Collaboration is the latest buzzword in the business world. Businesses are deploying collaboration software, hiring community managers, and employees are being told to “work together.” Collaboration sounds like a good thing, but, do you know what effective collaboration looks like?
Ephraim Freed, self-proclaimed Internet Nerd, defines collaboration as two or more people (team), working together (processes) toward shared goals (purpose.) In the workplace, collaboration often takes place in the form of a team, a network or a community.
Teams include members that are focused on a joint goal or product, such as a presentation, completing a project, writing a report, or creating a new design or prototype.
Networks are systems of people who share information and services usually around a common interest.
Communities are made up of members with shared interests and who want to learn from each other, building and sharing knowledge, they are not necessarily focused on achieving a specific goal.
In each of type of collaboration, new ideas are generated and explored. However, collaboration is not a one-time event nor is it easy to implement without practice. Collaboration is a process that continues to get better over time. The more people collaborate, the more significant their working relationships become and teams are better able to share and discuss ideas, leading to more successful results.
Strategies for Successful collaboration
According to this article in the Harvard Business Review, there’s a big difference between working together and truly collaborating with one another. Collaborative activity is the “secret sauce” that enables teams to come up with innovative new products or creative, buzz-worthy marketing campaigns. Chris Jones, an IT Strategy & Change Management consultant, agrees with the idea of a “secret sauce” of ingredients for driving effective collaboration. Jones’ recipe includes engagement, authenticity, respect, positivity, and focus.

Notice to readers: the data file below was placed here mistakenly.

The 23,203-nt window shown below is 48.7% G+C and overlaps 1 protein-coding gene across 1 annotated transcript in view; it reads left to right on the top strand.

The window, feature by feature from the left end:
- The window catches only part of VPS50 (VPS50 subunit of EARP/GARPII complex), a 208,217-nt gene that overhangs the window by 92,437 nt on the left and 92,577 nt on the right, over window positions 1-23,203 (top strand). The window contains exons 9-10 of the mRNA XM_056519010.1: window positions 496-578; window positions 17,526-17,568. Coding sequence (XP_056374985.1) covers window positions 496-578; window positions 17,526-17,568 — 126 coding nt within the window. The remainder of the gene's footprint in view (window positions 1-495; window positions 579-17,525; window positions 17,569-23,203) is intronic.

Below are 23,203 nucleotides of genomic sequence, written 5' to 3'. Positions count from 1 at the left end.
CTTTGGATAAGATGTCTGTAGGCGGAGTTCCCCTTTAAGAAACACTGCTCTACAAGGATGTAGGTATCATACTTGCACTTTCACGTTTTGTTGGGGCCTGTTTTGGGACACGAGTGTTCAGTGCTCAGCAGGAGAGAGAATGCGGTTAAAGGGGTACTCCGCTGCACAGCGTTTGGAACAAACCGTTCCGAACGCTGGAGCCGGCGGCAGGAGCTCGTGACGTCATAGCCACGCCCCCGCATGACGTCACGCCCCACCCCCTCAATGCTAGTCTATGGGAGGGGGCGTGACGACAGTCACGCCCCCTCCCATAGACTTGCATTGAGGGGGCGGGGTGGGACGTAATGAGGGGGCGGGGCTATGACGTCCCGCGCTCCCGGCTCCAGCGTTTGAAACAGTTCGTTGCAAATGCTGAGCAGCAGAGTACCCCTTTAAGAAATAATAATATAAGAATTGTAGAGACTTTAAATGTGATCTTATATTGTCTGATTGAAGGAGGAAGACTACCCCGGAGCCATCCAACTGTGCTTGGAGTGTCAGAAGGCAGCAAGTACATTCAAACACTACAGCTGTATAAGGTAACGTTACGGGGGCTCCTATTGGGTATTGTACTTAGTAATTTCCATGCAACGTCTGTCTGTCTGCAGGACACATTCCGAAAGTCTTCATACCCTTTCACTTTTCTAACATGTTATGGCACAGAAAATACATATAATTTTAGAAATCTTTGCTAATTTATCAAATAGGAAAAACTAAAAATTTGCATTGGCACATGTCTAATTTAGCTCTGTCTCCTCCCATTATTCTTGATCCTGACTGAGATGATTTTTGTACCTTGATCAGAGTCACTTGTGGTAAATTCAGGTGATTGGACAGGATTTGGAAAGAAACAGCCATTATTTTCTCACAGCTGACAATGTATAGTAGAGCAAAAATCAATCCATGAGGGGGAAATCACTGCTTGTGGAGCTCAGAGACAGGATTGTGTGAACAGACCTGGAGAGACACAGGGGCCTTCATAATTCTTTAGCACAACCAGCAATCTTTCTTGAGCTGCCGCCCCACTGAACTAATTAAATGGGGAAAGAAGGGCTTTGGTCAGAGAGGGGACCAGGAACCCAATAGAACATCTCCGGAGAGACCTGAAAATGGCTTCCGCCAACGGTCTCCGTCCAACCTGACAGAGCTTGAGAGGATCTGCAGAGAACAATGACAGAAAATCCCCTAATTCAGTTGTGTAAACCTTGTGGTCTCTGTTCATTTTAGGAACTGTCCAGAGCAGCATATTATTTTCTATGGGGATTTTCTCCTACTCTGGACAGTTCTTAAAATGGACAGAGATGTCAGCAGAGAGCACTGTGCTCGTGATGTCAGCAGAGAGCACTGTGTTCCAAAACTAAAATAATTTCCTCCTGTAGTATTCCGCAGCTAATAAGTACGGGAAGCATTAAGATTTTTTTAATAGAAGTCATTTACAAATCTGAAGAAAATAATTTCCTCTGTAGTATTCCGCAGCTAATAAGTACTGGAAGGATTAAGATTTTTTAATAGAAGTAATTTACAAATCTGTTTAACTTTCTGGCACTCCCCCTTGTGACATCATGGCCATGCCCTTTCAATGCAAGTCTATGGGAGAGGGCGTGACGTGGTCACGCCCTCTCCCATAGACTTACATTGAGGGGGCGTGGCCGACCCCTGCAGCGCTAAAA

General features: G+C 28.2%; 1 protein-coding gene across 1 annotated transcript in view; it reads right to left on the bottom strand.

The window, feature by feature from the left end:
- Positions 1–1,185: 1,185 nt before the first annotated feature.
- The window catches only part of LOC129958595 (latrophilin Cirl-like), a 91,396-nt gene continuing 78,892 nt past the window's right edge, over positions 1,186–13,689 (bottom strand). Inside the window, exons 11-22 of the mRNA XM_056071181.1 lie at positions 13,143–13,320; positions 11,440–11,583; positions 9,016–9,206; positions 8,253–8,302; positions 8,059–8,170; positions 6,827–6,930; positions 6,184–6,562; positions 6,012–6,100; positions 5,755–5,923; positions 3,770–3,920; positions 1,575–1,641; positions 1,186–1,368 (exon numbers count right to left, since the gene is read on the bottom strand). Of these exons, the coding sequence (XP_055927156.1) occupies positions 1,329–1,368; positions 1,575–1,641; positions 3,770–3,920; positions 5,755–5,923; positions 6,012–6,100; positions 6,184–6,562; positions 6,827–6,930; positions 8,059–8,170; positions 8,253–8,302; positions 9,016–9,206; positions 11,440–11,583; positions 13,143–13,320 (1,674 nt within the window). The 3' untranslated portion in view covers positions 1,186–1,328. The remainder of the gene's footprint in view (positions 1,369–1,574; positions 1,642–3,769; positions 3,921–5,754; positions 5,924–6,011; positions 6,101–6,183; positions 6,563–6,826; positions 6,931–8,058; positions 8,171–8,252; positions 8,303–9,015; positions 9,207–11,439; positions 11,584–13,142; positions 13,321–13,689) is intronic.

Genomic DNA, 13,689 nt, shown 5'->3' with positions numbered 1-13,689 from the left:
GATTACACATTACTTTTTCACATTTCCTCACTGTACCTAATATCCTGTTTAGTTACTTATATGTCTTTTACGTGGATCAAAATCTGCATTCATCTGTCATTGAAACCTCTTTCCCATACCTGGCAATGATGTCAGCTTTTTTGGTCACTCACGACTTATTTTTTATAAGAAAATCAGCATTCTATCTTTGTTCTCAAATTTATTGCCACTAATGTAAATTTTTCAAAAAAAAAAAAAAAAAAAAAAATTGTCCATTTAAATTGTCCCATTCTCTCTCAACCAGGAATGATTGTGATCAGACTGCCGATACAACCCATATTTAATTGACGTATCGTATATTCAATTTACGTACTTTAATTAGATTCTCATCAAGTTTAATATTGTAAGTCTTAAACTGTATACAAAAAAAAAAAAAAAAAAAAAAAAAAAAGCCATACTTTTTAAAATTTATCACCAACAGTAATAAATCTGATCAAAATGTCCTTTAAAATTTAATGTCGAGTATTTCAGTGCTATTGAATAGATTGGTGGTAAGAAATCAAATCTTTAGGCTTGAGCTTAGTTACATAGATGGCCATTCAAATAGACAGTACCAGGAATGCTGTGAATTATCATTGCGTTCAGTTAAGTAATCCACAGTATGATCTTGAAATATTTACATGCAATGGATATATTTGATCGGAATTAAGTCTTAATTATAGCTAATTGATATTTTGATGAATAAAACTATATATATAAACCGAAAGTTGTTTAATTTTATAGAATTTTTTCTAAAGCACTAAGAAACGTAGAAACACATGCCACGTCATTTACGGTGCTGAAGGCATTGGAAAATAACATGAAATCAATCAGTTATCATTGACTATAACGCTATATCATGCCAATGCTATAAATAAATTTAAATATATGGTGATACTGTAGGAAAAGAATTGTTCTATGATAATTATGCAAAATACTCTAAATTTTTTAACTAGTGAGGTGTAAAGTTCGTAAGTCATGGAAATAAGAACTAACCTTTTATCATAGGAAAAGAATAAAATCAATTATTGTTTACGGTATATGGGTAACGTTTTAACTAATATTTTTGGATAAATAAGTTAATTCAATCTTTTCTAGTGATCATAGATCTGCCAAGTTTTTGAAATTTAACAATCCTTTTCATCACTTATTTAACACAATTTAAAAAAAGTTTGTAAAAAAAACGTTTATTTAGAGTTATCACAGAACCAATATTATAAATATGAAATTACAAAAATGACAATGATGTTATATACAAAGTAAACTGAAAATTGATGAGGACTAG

In the video below, Apple CEO Tim Cook describes his strategy for hiring people who will focus on collaboration and deliver the “magic” that happens when great minds come together.
What is the best way to ensure that your team is successful collaborating?
Sarah Maynard shares three tips for encouraging collaboration in the workplace; communicate, visualize and acknowledge.
- Communicate by sharing ideas with your coworkers, contacts, managers, and anyone who will listen.
- Use visuals to help communicate your ideas and clarify your ideas at the most simplistic level. Visuals are a great facilitator to aid strategic thinking and planning. Acknowledge the work that your team is doing.
- Give credit when a team member has contributed a good idea, hard work, or even good constructive criticism. Collaborative relationships work best when team members feel appreciated and valued.
Dr. Carol Kinsey Gorman shares her 7 insights for collaboration in the workplace telling us that collaboration is a leadership issue which requires a change in the attitudes and behaviors of people throughout an organization. Some of them include:
- Collaboration is essential for organizational change whether the change involves creating new products, services, processes or a total reinvention of the organization.
- Success dictates that the individuals impacted by change be involved in the change from the very beginning.
- Visioning is a team sport. Today’s most successful leaders guide their organizations not through command and control, but through a shared purpose and vision. These leaders adopt and communicate a vision of the future that impels people beyond the boundaries and limits of the past.
- Diversity is crucial because it makes people to consider perspectives and possibilities that would otherwise be ignored. Group members who think alike or are trained in similar disciplines with similar bases of knowledge run the risk of becoming insular in their ideas. Instead of exploring alternatives, a confirmation bias takes over and members tend to reinforce one another’s predisposition. Relationships are critical to the outcome of any collaborative effort.
- Collaboration is dependent upon well-developed personal relationships among participants.
- Trust is the glue that keeps it all together. Trust is the belief or confidence that one party has in the reliability, integrity and honesty of another party.
- Finally, don’t forget that your body language matters.
Do you encourage your team to collaborate? What tips can you share to help others lead their teams to work better together? Post a comment with your ideas!